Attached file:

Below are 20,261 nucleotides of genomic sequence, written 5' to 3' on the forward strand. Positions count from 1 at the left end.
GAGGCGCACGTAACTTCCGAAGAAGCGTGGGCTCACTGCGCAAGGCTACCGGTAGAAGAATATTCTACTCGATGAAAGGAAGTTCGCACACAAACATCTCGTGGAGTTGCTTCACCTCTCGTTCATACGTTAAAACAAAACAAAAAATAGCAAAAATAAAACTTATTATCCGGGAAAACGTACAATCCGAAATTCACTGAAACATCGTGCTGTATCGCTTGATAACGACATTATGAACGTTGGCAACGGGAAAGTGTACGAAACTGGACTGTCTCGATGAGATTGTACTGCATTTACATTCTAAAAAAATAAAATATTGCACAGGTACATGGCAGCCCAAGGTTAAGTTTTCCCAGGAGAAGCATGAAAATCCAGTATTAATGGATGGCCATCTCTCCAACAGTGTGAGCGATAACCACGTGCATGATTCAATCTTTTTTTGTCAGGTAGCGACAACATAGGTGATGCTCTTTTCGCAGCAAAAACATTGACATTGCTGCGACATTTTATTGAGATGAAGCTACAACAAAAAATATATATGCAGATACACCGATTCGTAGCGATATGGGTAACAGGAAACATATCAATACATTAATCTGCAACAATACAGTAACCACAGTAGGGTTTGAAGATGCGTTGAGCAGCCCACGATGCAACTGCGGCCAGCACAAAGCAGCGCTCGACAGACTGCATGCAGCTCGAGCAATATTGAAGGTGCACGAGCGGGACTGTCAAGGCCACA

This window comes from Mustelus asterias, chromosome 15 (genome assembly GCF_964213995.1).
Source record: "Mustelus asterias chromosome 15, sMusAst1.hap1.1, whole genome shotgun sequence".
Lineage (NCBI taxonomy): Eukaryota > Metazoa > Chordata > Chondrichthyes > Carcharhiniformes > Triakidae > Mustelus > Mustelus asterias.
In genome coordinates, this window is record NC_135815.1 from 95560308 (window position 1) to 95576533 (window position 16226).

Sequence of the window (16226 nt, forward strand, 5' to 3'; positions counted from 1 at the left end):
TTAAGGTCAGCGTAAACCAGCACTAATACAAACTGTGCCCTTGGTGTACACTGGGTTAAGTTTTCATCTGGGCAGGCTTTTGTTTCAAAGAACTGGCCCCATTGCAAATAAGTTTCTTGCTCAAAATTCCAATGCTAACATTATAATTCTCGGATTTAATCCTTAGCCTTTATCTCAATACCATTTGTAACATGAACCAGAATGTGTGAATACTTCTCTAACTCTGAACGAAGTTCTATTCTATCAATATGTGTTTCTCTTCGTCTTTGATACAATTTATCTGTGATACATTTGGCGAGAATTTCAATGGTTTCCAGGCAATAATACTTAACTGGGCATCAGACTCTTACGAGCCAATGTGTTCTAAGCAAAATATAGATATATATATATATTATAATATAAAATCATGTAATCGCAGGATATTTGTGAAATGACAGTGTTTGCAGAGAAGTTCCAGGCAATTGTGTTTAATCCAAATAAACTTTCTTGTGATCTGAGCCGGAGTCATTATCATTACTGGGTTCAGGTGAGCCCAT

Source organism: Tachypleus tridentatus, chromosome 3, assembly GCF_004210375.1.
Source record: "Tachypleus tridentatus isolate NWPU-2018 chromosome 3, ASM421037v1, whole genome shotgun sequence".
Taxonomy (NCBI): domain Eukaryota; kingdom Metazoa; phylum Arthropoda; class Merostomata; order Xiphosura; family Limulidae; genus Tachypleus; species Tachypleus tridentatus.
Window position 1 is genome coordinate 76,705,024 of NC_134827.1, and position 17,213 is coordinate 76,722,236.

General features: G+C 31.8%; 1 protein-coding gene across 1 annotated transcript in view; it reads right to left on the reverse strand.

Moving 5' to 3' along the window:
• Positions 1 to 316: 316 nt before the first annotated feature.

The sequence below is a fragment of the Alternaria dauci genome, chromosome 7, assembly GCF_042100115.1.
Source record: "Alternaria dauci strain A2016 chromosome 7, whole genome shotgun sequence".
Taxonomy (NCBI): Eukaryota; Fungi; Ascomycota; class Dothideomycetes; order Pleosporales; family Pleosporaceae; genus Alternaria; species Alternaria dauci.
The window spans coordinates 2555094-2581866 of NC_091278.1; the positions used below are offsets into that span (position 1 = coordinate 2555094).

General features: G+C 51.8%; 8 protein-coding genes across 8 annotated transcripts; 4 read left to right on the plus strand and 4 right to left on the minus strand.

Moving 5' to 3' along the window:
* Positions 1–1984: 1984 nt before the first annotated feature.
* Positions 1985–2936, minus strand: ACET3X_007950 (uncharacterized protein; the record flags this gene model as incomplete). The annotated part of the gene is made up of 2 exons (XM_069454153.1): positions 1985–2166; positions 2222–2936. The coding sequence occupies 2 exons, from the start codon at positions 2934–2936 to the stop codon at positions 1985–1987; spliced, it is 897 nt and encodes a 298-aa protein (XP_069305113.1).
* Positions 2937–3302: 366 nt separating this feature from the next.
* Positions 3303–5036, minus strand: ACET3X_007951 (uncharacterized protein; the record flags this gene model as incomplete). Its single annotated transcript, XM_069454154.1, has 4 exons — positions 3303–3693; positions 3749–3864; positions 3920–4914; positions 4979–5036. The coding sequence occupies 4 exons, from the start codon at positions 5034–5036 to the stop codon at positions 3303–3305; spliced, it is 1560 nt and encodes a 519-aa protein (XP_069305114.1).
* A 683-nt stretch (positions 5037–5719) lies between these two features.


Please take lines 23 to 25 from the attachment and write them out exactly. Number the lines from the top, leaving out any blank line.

* Positions 1985–2936, minus strand: ACET3X_007950 (uncharacterized protein; the record flags this gene model as incomplete). The annotated part of the gene is made up of 2 exons (XM_069454153.1): positions 1985–2166; positions 2222–2936. The coding sequence occupies 2 exons, from the start codon at positions 2934–2936 to the stop codon at positions 1985–1987; spliced, it is 897 nt and encodes a 298-aa protein (XP_069305113.1).
* Positions 2937–3302: 366 nt separating this feature from the next.
* Positions 3303–5036, minus strand: ACET3X_007951 (uncharacterized protein; the record flags this gene model as incomplete). Its single annotated transcript, XM_069454154.1, has 4 exons — positions 3303–3693; positions 3749–3864; positions 3920–4914; positions 4979–5036. The coding sequence occupies 4 exons, from the start codon at positions 5034–5036 to the stop codon at positions 3303–3305; spliced, it is 1560 nt and encodes a 519-aa protein (XP_069305114.1).